A detailed study presented at The International Liver Congress 2016 in Barcelona, shows that exenatide – a diabetes drug that gets the pancreas to improve glucose absorption – also helps increase glucose uptake and reduce insulin resistance in fatty cells (adipose tissue) and in the livers of NAFLD patients.
Non-alcoholic fatty liver disease (NAFLD) is a common condition in which fat builds up in the liver, causing inflammation. This sort of fat-induced inflammation can eventually lead to permanent scarring (cirrhosis), which in turn can seriously impair the liver’s ability to function. Closely associated with obesity and diabetes, NAFLD can have grave consequences and is, therefore, being seen as an important public health problem, globally.
According to lead author of the study Dr. Amailia Gastaldelli, the benefit of using injectable diabetes treatments on tissues other that the pancreas has been a topic of discussion for many years now. The current study went about putting that theory into practice. To better understand the benefits exenatide could offer to a wider group of patients, the team set out to evaluate its effects on the liver and adipose tissue.
In a double-blinded study involving male participants, the researchers divided the participants into two groups. One group was injected with exenatide and the other group with a placebo. Thirty minutes later, participants in both groups were subjected to an oral glucose test that measured glucose uptake in abdominal adipose tissue and in the liver tissue.
The results showed that the participants with exenatide administration had a decreased glucose production and insulin resistance in the liver tissue when blood sugars were low. They also showed improved liver tissue uptake of glucose. The researchers also observed that exenatide decreased insulin resistance in fatty adipose tissue.
Fatty liver and its link with type 2 diabetes
NAFLD is the most common chronic liver disease in America, but it is very hard to diagnose as it often dodges blood tests and physical exams. During a physical exam, some non-alcoholic fatty liver disease patients might experience discomfort or tenderness, but for the vast majority, there are no outward symptoms. Obesity is a simple indicator, but not a conclusive diagnosis. The most reliable way to diagnose NAFLD is via a liver tissue biopsy, or even an MRI scan, both of which are expensive propositions. A more economical, though less precise way is a regular ultrasound scan of the abdomen.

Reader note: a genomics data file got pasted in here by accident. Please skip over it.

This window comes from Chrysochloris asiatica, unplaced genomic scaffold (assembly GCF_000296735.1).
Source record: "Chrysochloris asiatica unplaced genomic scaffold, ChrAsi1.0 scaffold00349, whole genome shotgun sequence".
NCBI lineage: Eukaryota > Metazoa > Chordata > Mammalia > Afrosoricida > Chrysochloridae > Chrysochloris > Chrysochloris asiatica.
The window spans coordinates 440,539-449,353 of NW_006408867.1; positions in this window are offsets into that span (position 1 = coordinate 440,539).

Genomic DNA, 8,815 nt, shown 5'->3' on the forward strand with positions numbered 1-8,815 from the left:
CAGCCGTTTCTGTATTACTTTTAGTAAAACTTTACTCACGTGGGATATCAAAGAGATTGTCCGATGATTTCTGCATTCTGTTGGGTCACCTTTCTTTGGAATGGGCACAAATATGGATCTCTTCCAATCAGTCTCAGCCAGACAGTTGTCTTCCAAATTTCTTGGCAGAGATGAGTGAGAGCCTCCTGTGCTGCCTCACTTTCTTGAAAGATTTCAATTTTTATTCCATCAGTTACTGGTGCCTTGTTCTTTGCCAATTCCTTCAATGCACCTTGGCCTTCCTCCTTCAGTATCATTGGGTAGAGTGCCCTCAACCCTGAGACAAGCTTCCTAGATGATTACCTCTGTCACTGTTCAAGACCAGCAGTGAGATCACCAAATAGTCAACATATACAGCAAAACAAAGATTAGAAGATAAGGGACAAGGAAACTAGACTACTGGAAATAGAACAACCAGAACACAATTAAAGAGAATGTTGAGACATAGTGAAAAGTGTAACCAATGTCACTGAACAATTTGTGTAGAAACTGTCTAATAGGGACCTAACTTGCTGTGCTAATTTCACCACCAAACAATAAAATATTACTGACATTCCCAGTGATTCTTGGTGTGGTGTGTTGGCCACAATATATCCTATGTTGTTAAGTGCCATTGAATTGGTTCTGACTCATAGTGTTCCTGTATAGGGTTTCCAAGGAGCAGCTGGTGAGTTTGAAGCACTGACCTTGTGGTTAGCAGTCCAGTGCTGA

The links between NAFLD and type 2 diabetes are particularly well documented. In fact, according to Kenneth Cusi, MD, an endocrinologist at the University of Florida in Gainesville, 80 percent of people with diabetes have fat in the liver.
As more study results keep pouring in, researchers are beginning to realize that the connection is no coincidence. Because the liver plays such an important role in regulating the body’s blood sugar, fatty buildup in this vital organ makes it harder to control fasting glucose levels. Fat in the liver also makes the body more resistant to insulin, puts added strain on the beta cells of the pancreas, and speeds up the arrival of type 2 diabetes. To put it succinctly, if you have fatty liver, diabetes is harder to control.
If there’s fat in your liver, think very seriously about lifestyle changes and talk with your doctor about natural supplements. There is no point burdening an already burdened liver with more drugs and chemicals. Remember, the key to reversing the course of fatty liver disease is decreasing carbohydrate intake. Even as little as a five percent loss of body weight is enough to start reducing liver fat, and a little more begins to reduce the inflammation. So, if you want things to get better in one of your most important organs, it’s time to start shedding those pounds.